Ex-poll chief to Supreme Court: Review martial law in Mindanao
Edu Punay (The Philippine Star) - January 17, 2018 - 12:00am

MANILA, Philippines — Former Commission on Elections chair Christian Monsod has asked the Supreme Court (SC) to review the factual basis for extending the declaration of martial law in Mindanao, arguing that there is no existing rebellion or invasion to justify it.

The grounds for declaring martial law, he stressed at yesterday’s oral arguments on four petitions challenging the one-year extension, are limited under the 1987 Constitution, and mere threats of rebellion and invasion cannot be used for such proclamation.

Monsod, one of the drafters of the Constitution and member of the 1986 constitutional commission, pointed out that the framers of the 1987 Constitution included the martial law provision despite its past horrors because “we want to cover an extraordinary situation. That is why the provision is specific, extraordinary and ultimate.”

“Martial law is supposed to be for exceptional case. We made the window smaller for declaration of martial law. We took away imminent danger, insurrection and the like,” he recalled.

He added that the July 2017 SC decision that upheld President Duterte’s martial law declaration “seems to say that it is a measure of first resort rather than a last resort.”

“You asked your honor why are we relying more on 15 justices rather than 292 congressmen and 24 senators (because) that is the essence of the separation of powers and the system of checks and balances in our Constitution and there is a vetting process by which the 15 justices are assumed to have the wisdom, experience and the fortitude to stand up to the other powers of government,” Monsod told the justices during interpellation.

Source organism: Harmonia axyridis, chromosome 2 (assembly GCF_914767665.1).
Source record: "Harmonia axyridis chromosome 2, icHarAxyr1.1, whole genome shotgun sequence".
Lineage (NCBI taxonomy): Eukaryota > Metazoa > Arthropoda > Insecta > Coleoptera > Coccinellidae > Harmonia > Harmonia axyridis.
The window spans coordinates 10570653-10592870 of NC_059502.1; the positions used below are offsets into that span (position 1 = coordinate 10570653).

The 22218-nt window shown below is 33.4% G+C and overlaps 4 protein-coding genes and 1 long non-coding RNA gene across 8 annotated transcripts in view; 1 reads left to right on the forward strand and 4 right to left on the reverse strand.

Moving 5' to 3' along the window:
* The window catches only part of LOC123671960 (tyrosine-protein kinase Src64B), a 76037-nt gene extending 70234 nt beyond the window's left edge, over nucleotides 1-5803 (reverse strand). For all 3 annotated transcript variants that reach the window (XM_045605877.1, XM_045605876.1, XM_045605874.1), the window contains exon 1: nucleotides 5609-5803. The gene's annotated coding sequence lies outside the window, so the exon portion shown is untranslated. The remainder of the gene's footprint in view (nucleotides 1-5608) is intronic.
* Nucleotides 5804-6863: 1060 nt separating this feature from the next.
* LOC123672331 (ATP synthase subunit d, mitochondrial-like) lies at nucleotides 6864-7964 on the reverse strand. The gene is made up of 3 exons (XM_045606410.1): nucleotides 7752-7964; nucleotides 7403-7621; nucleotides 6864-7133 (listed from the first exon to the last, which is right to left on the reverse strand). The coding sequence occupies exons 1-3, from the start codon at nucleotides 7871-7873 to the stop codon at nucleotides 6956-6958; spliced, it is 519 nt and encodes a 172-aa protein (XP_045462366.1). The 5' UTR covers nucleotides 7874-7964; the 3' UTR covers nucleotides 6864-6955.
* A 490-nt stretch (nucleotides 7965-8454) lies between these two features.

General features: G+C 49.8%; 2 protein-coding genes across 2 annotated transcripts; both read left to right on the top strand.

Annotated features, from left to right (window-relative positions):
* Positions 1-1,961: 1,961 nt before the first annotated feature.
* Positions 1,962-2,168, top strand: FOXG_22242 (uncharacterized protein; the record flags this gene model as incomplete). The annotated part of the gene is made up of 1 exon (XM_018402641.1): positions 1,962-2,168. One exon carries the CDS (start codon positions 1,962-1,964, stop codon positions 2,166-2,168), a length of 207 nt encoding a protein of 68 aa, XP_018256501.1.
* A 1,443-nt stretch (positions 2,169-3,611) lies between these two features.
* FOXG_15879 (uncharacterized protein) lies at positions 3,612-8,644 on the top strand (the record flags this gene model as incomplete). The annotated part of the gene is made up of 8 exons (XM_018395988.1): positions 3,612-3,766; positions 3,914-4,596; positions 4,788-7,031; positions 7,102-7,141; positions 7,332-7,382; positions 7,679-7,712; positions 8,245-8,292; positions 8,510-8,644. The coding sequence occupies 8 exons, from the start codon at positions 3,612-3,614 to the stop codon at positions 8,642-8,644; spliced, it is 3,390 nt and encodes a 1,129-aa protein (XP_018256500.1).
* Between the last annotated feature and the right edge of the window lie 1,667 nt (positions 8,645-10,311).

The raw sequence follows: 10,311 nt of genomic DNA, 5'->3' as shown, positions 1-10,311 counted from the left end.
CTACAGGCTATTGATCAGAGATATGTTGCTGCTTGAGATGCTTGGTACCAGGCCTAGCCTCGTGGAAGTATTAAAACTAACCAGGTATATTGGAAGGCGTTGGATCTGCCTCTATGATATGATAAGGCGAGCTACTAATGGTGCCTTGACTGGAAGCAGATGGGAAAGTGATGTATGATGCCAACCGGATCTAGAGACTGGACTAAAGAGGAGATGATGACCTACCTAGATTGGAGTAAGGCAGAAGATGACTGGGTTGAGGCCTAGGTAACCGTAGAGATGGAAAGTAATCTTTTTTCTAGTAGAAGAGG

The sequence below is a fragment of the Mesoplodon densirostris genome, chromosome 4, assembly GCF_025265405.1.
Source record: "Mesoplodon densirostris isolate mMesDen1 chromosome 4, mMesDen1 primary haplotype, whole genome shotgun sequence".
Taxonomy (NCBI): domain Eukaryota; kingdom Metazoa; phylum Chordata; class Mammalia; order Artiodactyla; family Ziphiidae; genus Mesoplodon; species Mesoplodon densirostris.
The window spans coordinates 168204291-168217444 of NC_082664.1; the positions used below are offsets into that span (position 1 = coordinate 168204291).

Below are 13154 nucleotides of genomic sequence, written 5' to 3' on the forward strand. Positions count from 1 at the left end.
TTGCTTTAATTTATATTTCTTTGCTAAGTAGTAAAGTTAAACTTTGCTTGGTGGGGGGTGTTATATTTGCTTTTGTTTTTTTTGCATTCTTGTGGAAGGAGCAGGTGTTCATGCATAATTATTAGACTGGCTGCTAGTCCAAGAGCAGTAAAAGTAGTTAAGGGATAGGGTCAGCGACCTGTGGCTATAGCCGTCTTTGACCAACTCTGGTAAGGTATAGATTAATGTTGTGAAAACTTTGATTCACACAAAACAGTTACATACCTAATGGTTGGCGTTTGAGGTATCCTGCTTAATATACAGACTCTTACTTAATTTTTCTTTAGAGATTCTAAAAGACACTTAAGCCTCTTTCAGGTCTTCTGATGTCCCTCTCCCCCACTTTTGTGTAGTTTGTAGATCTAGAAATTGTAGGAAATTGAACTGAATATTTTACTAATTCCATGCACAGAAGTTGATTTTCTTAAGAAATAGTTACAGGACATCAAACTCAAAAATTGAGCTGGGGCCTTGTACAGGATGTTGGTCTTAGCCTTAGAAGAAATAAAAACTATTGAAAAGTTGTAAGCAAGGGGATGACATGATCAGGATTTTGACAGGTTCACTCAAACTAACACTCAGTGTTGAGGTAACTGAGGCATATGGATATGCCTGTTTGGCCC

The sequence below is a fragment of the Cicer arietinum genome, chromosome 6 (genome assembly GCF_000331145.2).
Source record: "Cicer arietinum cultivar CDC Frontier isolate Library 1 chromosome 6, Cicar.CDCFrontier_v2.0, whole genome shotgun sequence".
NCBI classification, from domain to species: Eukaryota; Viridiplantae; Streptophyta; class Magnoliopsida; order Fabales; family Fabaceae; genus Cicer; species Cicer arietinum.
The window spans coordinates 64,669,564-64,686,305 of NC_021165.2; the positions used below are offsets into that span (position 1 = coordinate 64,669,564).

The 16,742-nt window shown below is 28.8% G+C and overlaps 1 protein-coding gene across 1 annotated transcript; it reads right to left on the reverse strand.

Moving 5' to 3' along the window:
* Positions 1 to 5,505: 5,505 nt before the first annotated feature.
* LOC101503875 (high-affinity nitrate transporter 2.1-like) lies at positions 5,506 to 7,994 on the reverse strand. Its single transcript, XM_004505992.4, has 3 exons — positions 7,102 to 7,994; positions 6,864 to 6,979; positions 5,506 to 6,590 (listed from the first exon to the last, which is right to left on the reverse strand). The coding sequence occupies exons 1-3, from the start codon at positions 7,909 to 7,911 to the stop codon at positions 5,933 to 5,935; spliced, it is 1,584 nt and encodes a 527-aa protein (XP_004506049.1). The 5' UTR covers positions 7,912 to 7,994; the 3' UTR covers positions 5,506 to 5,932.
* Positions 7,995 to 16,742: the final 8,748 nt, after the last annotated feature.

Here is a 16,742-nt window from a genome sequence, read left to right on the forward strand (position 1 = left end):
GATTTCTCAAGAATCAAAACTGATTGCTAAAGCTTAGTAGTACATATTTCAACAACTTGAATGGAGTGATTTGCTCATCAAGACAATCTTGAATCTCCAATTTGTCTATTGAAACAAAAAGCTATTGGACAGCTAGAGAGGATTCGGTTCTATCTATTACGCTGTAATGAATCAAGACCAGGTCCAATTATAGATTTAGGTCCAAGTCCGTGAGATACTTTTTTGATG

“I was taught in law school that the executive is the sword, the legislative is the purse and the judiciary is the conscience of the nation. That is why we are here today,” he added.

Monsod is one of four petitioners in the latest legal challenge to martial law declaration, which was upheld by the SC last year. The other three are former Commission on Human Rights (CHR) chair Loretta Ann Rosales, a group of congressmen led by Albay 1st District Rep. Edcel Lagman and another group led by Bayan Muna Rep. Carlos Zarate and Anakpawis Rep. Ariel Casilao.

The petitioners argued that there is no factual basis as required by the 1987 Constitution to justify the extension of martial law, claiming that the administration has even admitted that there is no actual rebellion in Mindanao and that the government declared a victory over the IS-linked Maute terror group in October last year, after a five-month campaign to oust them from Marawi city.

They added that the grounds raised by the executive branch in extending martial law, which was approved by Congress, “do not rise to the level of rebellion that constitutes a threat to public safety as contemplated by the Constitution.”

Solicitor General Jose Calida already sought the dismissal of the petitions for lack of basis.

In ordering the extension, Duterte cited as basis the continuing recruitment of terrorist groups in Mindanao, the increasing violence by the communist New People’s Army and the need to speed up the rehabilitation of Marawi.

The SC will continue the oral arguments today and has summoned Defense Secretary Delfin Lorenzana as martial law administrator, Armed Forces chief of staff Gen. Rey Leonardo Guerrero and Philippine National Police chief Director General Ronald dela Rosa to the hearing.

CHRISTIAN MONSOD MARTIAL LAW MINDANAO SUPREME COURT
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